By Dr George Blair-West
Dancing with your Daimon: Having a purpose in life is not a luxury
– not if you value your health
Psychiatry, especially working with trauma and obesity, is incisively informative. You get to see all aspects of life stripped bare as your patients remind you again and again what really matters in life. More than anything, you get to see what works and what falls way short when it comes to making sense of our lives and finding true happiness.
In my work with the overweight, time and time again I come across people for whom eating, and food, is the most meaningful part of their day. Food gives them the most pleasure in their day. Any diets they had previously tried were doomed to fail from the outset. This was because they were being asked to give up so much more than extra calories – they were being asked to give up the most rewarding part of their existence! When we confuse pleasure with happiness we are in all sorts of trouble.
Our Daimon is the unique mix of capabilities and strengths that each of us bring into this world.
Unfortunately, Eudaimonia was mistranslated as “happiness” and this concept of expressing one’s Daimon was lost, until recently. I’m sure that when people read the translation saying, in essence, ‘The greatest emotional state we can aspire to is happiness,’ they responded with their version of ‘Duh!.’
For a lot of people I come across – both in my consulting rooms and the outside world – pursuing one’s purpose is seen as a luxury – something you do when you have the rest of your life sorted out. Believe this at your peril. Twenty-five years of working with people trying to feel better, leads me to suggest that you will not get your life really sorted out until you work out your values, what is meaningful and what purpose this informs for you. Until then true happiness will be elusive.
If you do not believe me, believe Carol Ryff – she did the research. In what I would suggest was one of the most informative studies ever undertaken, Dr Ryff took 135 educated women, aged between 60 and 90, who were already doing okay at life (she is studying degrees of happiness, so this was appropriate). She then identified a subgroup of women with a sense of purpose in life and compared these to the others. She then put them all through rigorous physical examinations and laboratory tests.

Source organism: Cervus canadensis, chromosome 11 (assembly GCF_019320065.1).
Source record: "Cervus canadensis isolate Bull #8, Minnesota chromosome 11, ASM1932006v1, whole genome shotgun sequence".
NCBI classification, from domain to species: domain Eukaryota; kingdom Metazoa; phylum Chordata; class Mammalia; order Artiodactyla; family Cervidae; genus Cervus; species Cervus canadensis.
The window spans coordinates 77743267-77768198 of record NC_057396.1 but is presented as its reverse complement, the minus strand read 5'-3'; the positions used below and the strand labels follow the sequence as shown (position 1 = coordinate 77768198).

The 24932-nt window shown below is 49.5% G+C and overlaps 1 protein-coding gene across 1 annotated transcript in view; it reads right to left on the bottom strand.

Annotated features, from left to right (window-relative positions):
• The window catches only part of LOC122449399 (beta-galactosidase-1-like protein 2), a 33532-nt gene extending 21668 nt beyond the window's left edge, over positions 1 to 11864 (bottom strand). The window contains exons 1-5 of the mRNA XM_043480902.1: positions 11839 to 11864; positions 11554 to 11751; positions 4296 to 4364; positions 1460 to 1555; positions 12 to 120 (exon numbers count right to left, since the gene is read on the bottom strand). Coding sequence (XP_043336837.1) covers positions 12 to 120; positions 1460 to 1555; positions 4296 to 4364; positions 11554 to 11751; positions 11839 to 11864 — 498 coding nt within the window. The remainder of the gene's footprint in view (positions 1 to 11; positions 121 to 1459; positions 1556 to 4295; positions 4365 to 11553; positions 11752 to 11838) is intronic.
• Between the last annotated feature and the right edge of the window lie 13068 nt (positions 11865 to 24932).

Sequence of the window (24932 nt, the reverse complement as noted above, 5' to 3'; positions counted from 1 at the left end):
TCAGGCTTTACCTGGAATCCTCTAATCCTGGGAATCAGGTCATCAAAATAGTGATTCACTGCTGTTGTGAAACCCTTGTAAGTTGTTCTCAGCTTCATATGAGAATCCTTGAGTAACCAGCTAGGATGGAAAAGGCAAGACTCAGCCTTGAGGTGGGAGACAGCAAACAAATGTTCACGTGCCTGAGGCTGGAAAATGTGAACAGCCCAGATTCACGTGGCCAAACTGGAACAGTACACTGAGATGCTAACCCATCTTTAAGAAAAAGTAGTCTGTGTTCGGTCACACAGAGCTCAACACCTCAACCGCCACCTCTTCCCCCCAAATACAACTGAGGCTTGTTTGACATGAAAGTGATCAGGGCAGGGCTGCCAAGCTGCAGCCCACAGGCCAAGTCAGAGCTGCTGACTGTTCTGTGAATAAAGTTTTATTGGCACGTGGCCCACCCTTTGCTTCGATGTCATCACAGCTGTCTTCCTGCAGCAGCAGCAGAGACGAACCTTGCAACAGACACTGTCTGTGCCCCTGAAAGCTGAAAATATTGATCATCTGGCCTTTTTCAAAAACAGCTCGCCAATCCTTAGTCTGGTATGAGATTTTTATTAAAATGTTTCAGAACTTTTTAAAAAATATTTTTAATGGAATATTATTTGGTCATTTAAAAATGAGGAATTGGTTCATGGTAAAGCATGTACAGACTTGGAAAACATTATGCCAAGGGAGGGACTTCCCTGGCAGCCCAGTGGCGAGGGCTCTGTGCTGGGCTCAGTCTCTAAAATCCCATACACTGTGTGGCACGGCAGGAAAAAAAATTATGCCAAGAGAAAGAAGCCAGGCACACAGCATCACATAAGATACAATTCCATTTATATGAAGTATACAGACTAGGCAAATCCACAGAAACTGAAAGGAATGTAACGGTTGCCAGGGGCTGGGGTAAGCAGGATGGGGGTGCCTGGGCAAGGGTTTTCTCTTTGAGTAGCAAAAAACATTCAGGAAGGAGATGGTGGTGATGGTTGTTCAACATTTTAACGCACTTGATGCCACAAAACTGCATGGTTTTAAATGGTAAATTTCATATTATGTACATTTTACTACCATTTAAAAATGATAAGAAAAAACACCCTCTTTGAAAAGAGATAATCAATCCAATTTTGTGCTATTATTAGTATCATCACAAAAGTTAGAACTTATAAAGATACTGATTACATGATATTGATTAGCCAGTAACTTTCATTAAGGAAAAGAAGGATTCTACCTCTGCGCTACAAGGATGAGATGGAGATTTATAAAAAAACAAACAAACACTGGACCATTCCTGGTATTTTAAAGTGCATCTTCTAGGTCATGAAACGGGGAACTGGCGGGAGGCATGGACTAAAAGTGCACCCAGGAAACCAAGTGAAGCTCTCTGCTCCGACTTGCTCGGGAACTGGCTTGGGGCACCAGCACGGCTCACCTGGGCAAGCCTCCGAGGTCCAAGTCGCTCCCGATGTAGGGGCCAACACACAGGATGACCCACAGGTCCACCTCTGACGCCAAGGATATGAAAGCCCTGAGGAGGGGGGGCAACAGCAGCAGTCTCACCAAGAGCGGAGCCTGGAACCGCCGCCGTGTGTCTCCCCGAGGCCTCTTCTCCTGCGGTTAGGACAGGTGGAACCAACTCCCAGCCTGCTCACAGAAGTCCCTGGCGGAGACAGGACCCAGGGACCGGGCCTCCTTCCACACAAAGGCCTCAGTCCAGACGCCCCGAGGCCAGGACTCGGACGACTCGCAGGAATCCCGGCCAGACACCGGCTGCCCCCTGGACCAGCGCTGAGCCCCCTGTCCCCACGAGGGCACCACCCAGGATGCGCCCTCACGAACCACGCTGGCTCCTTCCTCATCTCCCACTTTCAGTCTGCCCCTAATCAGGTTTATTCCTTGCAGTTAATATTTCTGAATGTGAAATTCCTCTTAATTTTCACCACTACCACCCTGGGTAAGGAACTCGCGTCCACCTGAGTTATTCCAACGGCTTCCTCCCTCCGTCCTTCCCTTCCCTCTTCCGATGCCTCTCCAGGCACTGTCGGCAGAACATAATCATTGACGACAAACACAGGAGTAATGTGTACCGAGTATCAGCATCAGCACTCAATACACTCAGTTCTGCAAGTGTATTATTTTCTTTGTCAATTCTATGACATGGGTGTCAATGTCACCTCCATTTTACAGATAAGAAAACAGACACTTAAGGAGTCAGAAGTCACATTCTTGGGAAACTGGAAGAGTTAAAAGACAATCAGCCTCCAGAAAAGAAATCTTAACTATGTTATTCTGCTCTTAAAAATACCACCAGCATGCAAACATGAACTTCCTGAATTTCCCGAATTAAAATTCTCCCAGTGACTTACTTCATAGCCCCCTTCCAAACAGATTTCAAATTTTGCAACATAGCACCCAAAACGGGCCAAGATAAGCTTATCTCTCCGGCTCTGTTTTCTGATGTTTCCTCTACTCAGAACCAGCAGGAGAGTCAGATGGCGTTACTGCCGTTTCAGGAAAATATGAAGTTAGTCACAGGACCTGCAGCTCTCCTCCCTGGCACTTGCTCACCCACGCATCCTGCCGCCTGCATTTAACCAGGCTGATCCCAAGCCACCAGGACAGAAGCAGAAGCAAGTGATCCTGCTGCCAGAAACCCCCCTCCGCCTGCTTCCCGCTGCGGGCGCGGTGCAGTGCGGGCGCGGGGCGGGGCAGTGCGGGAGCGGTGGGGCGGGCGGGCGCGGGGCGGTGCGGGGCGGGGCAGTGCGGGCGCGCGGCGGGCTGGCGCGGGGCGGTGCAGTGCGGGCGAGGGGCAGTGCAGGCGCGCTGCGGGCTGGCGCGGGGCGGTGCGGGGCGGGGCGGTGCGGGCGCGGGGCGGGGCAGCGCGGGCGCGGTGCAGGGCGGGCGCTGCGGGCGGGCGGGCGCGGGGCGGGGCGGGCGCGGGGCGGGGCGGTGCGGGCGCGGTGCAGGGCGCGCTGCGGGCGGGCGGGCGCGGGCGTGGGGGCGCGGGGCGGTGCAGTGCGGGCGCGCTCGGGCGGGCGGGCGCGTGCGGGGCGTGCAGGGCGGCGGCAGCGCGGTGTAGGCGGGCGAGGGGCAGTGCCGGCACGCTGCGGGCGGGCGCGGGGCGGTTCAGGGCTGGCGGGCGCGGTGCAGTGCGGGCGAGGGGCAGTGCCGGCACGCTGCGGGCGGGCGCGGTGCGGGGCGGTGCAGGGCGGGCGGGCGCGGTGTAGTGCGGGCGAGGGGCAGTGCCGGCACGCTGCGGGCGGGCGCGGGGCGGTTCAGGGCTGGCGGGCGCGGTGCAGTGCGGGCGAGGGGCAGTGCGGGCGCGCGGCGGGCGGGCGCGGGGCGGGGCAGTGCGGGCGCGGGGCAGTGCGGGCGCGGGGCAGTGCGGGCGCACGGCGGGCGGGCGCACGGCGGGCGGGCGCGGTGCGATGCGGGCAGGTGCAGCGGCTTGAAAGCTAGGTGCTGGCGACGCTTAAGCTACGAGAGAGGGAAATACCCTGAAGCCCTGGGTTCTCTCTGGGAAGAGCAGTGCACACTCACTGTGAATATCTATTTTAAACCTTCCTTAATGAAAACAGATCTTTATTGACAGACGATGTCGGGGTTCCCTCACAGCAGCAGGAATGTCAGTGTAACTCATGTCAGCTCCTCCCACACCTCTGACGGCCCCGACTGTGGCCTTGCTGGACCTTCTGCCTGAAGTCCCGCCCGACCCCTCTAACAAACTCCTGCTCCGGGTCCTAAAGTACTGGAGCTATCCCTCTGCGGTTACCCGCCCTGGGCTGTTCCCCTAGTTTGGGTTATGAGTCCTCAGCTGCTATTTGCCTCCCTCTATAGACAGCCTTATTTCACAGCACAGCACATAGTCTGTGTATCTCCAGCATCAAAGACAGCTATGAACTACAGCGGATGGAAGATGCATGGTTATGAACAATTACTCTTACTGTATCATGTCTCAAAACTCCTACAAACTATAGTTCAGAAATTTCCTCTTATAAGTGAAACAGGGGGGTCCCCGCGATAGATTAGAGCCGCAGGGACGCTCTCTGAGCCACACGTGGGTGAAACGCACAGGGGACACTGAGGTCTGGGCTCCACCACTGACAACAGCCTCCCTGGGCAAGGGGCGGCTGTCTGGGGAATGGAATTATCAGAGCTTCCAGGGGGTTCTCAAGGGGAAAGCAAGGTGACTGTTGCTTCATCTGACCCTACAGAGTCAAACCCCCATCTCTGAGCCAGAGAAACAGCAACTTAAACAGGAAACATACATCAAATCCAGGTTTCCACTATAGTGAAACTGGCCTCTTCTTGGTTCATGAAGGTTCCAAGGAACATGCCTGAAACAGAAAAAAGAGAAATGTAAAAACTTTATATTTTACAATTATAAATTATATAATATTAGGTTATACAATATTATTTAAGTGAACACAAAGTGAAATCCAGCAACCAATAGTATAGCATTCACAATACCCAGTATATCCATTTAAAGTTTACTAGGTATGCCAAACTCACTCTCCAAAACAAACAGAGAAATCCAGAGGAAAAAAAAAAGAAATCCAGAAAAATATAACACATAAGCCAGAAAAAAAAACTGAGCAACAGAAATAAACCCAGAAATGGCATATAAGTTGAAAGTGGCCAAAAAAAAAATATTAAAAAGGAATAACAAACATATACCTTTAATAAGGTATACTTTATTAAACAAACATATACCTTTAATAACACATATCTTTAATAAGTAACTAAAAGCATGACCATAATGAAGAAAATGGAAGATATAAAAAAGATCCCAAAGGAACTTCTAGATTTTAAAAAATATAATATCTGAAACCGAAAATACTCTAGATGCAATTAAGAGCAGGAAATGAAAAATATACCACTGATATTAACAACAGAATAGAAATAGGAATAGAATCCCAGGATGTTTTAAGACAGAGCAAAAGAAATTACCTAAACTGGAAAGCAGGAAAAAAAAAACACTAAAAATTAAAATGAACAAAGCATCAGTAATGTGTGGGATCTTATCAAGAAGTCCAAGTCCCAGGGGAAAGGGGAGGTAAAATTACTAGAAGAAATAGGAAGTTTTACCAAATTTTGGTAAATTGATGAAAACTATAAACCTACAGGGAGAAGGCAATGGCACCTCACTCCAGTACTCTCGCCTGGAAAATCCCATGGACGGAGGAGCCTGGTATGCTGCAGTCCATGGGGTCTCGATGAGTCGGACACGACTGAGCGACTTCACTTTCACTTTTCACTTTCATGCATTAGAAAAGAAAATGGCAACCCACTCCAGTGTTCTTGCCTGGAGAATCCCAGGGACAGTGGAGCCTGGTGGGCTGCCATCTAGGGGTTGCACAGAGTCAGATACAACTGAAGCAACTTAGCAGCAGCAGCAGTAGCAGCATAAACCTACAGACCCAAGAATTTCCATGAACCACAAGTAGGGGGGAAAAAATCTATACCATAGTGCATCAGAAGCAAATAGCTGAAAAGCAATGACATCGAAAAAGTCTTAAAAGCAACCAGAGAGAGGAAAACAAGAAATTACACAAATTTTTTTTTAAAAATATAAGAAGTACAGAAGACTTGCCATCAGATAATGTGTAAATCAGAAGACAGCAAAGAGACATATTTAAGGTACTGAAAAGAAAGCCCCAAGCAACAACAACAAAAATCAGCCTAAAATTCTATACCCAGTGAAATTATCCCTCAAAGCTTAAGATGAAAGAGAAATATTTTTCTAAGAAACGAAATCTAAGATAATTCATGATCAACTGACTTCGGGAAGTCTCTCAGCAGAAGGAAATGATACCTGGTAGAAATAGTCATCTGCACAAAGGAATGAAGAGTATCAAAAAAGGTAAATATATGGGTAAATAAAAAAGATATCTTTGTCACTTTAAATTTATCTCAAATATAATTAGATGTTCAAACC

What she found was that the women with a purpose in life had higher levels of the good, protective cholesterol, HDL; lower waist-hip ratios (i.e. lower weight); and a decreased inflammatory response (that leads to a range of diseases). While there is a lot of conjecture about the importance of the mind-body axis, few studies have given hard evidence of the health benefits of a given mindset.
So not only are we achieving our highest emotional state, when we have a sense of purpose in life, we are physically healthier. This is why one of my primary strategies for helping some people to lose weight is to help them work out what is meaningful for them and what does this mean for how they can best live their life.
Learning to dance with your Daimon, is not an option, it is why we are here. Our true quest in life is to work out what is meaningful for us – which will reflect our inner Daimon –and to pursue a purpose that allows us to give our Daimon full, glorious expression.
– Medical Doctor and Psychiatrist, Dr George Blair-West, is the bestselling author of Weight Loss for Food Lovers: Understanding our minds and why we sabotage our weight loss. His latest book, the award-winning The Way of The Quest, explores the ‘how to’ of finding one’s purpose in life. For more visit www.dr.blair-west.com